#22: The People Under the Stairs
This weekend, I want to celebrate Wes.
That's who Daddy's hunting.
If you were a child of the 80s or 90s, Wes Craven's horror stories were your horror stories. From A Nightmare on Elm Street on, this was the man making the movies you weren't supposed to watch. The back of the VHS you shouldn't be looking at, just to get a peek at what lurked on the tape. He was the people's horror director - making relatable stories about regular people, be they teenagers, children, or your next door neighbor. The People Under the Stairs is the ultimate representation of that ideal.
Wes Craven was a professor. He had a master's in philosophy and writing. He was raised Baptist in the midwest. Instead of starting at the beginning of his filmography with Last House on the Left, or hitting with the ultimate monster/slasher hybrid, A Nightmare on Elm Street, I wanted to start here in the middle. With a movie that is a clear-cut, message-driven film, with a real sense of morality, social values, and heart. And also sadomasochism, incest, decaying bodies, and yes, people under stairs.
This was a big hit at sleepovers when I was about ten. It had already been out for a number of years, but it had one of those covers that caught your eye walking the aisles at the video store, and somebody always seemed to have an older, irresponsible sibling willing to rent it for you (Candyman was an even bigger get - have you seen the cover for that?). It had a seedy, made-for-tv vibe, and the promise of a man dressed head to toe in a leather body suit, doing something awful.
Basically, it had a reputation. Like every Craven movie.
As an adult, you'll notice it's actually very funny. You'll also notice that it's a social issue film. A social issue film with ashen children who have no tongues rummaging through the walls. But still.
Everett McGill and Wendy Robie of Twin Peaks fame (they are famous to me) play "Mommy" and "Daddy,"
who in addition to being the world's worst parents, are also landlords to much of the neighborhood outside their padlocked doors (and windows). And as far as bad landlords go, these two are the worst. Bad, bad landlords.
They've warped the standard biblical moral values into something hellish and sexually deviant. If you wondered where American Horror Story got the idea for the Rubber Man, it was probably here. Though McGill looks even cooler with the additional spikes, rifle, and a gait that can only be described as "in control." Seriously, he just owns those hallways, hunting basement kids.
The film is self-explanatory. It isn't the complex nightmare-scape Craven invented for Freddy to haunt. Nor is it the baseless violence and assault he was experimenting with in Last House. What it is, is a commentary on community and stereotypical expectations. It's about divisions between the wealthy and the poor. And it's undeniably about race.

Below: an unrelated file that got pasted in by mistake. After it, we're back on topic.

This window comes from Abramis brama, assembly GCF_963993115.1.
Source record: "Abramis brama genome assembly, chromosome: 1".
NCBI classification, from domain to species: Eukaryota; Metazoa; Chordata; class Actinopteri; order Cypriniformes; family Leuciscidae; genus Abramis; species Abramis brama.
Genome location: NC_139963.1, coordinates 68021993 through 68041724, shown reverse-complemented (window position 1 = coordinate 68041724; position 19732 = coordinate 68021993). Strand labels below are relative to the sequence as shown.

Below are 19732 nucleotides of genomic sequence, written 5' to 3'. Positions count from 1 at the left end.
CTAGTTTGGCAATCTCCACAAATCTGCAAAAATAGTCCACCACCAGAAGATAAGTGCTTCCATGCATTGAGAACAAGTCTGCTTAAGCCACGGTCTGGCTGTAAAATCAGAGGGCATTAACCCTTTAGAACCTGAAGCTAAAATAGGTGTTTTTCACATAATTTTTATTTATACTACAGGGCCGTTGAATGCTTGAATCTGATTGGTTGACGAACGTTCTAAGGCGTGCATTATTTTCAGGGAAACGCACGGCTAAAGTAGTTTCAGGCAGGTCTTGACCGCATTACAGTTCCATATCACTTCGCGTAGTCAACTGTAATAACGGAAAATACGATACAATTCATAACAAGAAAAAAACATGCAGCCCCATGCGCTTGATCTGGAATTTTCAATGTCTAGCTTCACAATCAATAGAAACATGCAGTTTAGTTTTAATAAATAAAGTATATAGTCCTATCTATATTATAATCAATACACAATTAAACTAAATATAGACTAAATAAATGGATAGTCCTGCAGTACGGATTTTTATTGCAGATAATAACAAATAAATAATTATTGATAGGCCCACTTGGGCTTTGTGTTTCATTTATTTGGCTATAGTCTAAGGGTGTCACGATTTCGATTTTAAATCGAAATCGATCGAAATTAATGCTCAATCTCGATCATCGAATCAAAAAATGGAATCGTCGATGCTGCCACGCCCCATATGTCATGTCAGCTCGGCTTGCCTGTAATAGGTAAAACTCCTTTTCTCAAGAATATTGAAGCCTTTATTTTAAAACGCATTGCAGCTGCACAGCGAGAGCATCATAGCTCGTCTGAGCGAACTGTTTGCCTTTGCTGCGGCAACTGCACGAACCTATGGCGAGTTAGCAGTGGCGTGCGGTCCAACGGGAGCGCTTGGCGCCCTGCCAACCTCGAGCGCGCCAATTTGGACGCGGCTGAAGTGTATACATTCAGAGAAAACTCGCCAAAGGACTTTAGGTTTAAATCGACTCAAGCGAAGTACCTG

In light of recent events in this country, it'd be a good film to get everybody watching again. Because despite what Mommy and Daddy think behind closed doors, outside there is a neighborhood - and it's a community of people willing to stand up and fight for one another.
I'm a sucker for Daddy running around in that suit, but I'm going to go with Alice's admission to Fool about what he's actually doing. Roach, the boy in the walls - "that's who Daddy's hunting." My eyes bug out; it's just such a normal admission for her, as this obviously happens all the time. Damn kids.
Other Things to Notice:
- Ving Rhames!
- Wendy Robie's amazing red 40s-era hairdo.
- Weird family structure and cannibalism - two themes Wes touched on before in The Hills Have Eyes. And two themes that contemporary horror have latched onto so hard, it may never shake them off. But that's how far his influence has travelled.
- The ultra 90s rap-song-with-heart that closes out the film. If you think that was the only time that happened, remember this DJ Jazzy Jeff/Fresh Prince number.
- The Haunting in Connecticut has dead bodies falling out of the walls. The People Under The Stairs has live people clawing their way out. Fantastic.
If You Like It, Watch:
Candyman: I am a huge fan of this Bernard Rose film, released just a year after this one. It's also racially charged and tackles a number of social issues, including a bit of my favorite - that's right, feminism. It's also fucking terrifying and an incredible piece of art. If nothing else, enjoy the score by Philip Glass, and the stunning cinematography shot inside Cabrini-Green in Chicago. And Tony Todd. Bow down to Tony Todd. Watch the trailer
Shocker: If you're digging that low-budget made-for-tv vibe, or you just want a little comic relief, you'll get it here, along with the most 90s visual effects ever designed. I know there are real fans of this Craven movie, and perhaps you'll be one of them. For me, it's a highly entertaining time capsule watch. Watch the trailer
*click for the trailer*